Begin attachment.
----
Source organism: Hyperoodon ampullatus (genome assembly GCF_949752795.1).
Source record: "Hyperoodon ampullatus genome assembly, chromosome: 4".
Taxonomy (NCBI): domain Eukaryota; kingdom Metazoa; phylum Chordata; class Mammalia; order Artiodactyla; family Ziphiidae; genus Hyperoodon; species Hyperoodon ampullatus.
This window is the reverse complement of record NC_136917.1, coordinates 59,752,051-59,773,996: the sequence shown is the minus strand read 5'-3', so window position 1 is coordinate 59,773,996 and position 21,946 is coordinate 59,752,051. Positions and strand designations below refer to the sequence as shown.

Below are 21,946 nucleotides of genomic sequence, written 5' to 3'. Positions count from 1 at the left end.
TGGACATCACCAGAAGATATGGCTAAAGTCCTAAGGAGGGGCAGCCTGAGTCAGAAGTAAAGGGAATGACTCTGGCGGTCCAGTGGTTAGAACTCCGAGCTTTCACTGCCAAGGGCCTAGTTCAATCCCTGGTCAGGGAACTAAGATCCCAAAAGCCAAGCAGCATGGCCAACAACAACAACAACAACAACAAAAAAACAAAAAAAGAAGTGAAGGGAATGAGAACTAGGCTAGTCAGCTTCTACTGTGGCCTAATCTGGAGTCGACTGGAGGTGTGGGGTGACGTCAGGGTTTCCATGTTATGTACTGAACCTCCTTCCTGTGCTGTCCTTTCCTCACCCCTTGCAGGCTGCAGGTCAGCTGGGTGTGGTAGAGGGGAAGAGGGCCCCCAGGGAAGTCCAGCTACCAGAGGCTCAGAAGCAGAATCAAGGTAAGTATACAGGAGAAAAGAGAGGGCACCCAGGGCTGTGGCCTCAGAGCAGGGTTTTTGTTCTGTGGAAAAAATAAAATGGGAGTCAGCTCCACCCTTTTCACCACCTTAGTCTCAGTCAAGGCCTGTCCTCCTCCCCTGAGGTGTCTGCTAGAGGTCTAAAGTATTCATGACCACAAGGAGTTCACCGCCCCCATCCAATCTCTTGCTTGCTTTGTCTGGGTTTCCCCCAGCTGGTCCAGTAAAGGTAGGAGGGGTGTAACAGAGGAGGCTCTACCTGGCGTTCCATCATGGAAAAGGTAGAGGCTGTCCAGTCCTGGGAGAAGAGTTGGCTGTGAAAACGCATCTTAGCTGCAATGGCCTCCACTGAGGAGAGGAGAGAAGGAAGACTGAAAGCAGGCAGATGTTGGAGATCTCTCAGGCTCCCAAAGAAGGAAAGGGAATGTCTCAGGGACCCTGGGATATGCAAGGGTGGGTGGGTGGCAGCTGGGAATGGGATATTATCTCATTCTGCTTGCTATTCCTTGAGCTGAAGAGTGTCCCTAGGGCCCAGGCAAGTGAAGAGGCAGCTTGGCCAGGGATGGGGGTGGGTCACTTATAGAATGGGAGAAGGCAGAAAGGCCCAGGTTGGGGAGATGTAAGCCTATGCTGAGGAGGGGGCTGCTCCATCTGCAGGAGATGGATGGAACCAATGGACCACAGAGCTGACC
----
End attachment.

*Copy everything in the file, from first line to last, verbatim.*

Source organism: Hyperoodon ampullatus (genome assembly GCF_949752795.1).
Source record: "Hyperoodon ampullatus genome assembly, chromosome: 4".
Taxonomy (NCBI): domain Eukaryota; kingdom Metazoa; phylum Chordata; class Mammalia; order Artiodactyla; family Ziphiidae; genus Hyperoodon; species Hyperoodon ampullatus.
This window is the reverse complement of record NC_136917.1, coordinates 59,752,051-59,773,996: the sequence shown is the minus strand read 5'-3', so window position 1 is coordinate 59,773,996 and position 21,946 is coordinate 59,752,051. Positions and strand designations below refer to the sequence as shown.

Below are 21,946 nucleotides of genomic sequence, written 5' to 3'. Positions count from 1 at the left end.
TGGACATCACCAGAAGATATGGCTAAAGTCCTAAGGAGGGGCAGCCTGAGTCAGAAGTAAAGGGAATGACTCTGGCGGTCCAGTGGTTAGAACTCCGAGCTTTCACTGCCAAGGGCCTAGTTCAATCCCTGGTCAGGGAACTAAGATCCCAAAAGCCAAGCAGCATGGCCAACAACAACAACAACAACAACAAAAAAACAAAAAAAGAAGTGAAGGGAATGAGAACTAGGCTAGTCAGCTTCTACTGTGGCCTAATCTGGAGTCGACTGGAGGTGTGGGGTGACGTCAGGGTTTCCATGTTATGTACTGAACCTCCTTCCTGTGCTGTCCTTTCCTCACCCCTTGCAGGCTGCAGGTCAGCTGGGTGTGGTAGAGGGGAAGAGGGCCCCCAGGGAAGTCCAGCTACCAGAGGCTCAGAAGCAGAATCAAGGTAAGTATACAGGAGAAAAGAGAGGGCACCCAGGGCTGTGGCCTCAGAGCAGGGTTTTTGTTCTGTGGAAAAAATAAAATGGGAGTCAGCTCCACCCTTTTCACCACCTTAGTCTCAGTCAAGGCCTGTCCTCCTCCCCTGAGGTGTCTGCTAGAGGTCTAAAGTATTCATGACCACAAGGAGTTCACCGCCCCCATCCAATCTCTTGCTTGCTTTGTCTGGGTTTCCCCCAGCTGGTCCAGTAAAGGTAGGAGGGGTGTAACAGAGGAGGCTCTACCTGGCGTTCCATCATGGAAAAGGTAGAGGCTGTCCAGTCCTGGGAGAAGAGTTGGCTGTGAAAACGCATCTTAGCTGCAATGGCCTCCACTGAGGAGAGGAGAGAAGGAAGACTGAAAGCAGGCAGATGTTGGAGATCTCTCAGGCTCCCAAAGAAGGAAAGGGAATGTCTCAGGGACCCTGGGATATGCAAGGGTGGGTGGGTGGCAGCTGGGAATGGGATATTATCTCATTCTGCTTGCTATTCCTTGAGCTGAAGAGTGTCCCTAGGGCCCAGGCAAGTGAAGAGGCAGCTTGGCCAGGGATGGGGGTGGGTCACTTATAGAATGGGAGAAGGCAGAAAGGCCCAGGTTGGGGAGATGTAAGCCTATGCTGAGGAGGGGGCTGCTCCATCTGCAGGAGATGGATGGAACCAATGGACCACAGAGCTGACC